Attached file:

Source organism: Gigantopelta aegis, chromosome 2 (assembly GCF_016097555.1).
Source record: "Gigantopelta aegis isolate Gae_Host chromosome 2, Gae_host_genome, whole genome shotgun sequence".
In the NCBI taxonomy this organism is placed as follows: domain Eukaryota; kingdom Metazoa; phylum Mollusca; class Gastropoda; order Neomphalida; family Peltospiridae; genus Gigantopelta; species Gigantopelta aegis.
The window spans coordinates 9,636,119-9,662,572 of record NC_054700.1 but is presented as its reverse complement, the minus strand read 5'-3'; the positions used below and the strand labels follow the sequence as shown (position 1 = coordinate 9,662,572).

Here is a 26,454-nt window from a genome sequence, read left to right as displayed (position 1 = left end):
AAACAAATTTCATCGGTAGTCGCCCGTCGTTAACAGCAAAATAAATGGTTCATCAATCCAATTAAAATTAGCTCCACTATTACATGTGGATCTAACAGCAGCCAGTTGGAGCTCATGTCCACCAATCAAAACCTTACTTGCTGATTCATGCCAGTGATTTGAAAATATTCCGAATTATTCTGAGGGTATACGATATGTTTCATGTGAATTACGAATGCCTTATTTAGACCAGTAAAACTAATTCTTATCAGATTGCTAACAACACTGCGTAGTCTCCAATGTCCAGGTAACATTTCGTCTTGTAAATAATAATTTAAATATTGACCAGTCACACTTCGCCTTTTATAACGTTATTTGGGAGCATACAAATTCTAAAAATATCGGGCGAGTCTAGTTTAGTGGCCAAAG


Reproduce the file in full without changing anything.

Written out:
Source organism: Gigantopelta aegis, chromosome 2 (assembly GCF_016097555.1).
Source record: "Gigantopelta aegis isolate Gae_Host chromosome 2, Gae_host_genome, whole genome shotgun sequence".
In the NCBI taxonomy this organism is placed as follows: domain Eukaryota; kingdom Metazoa; phylum Mollusca; class Gastropoda; order Neomphalida; family Peltospiridae; genus Gigantopelta; species Gigantopelta aegis.
The window spans coordinates 9,636,119-9,662,572 of record NC_054700.1 but is presented as its reverse complement, the minus strand read 5'-3'; the positions used below and the strand labels follow the sequence as shown (position 1 = coordinate 9,662,572).

Here is a 26,454-nt window from a genome sequence, read left to right as displayed (position 1 = left end):
AAACAAATTTCATCGGTAGTCGCCCGTCGTTAACAGCAAAATAAATGGTTCATCAATCCAATTAAAATTAGCTCCACTATTACATGTGGATCTAACAGCAGCCAGTTGGAGCTCATGTCCACCAATCAAAACCTTACTTGCTGATTCATGCCAGTGATTTGAAAATATTCCGAATTATTCTGAGGGTATACGATATGTTTCATGTGAATTACGAATGCCTTATTTAGACCAGTAAAACTAATTCTTATCAGATTGCTAACAACACTGCGTAGTCTCCAATGTCCAGGTAACATTTCGTCTTGTAAATAATAATTTAAATATTGACCAGTCACACTTCGCCTTTTATAACGTTATTTGGGAGCATACAAATTCTAAAAATATCGGGCGAGTCTAGTTTAGTGGCCAAAG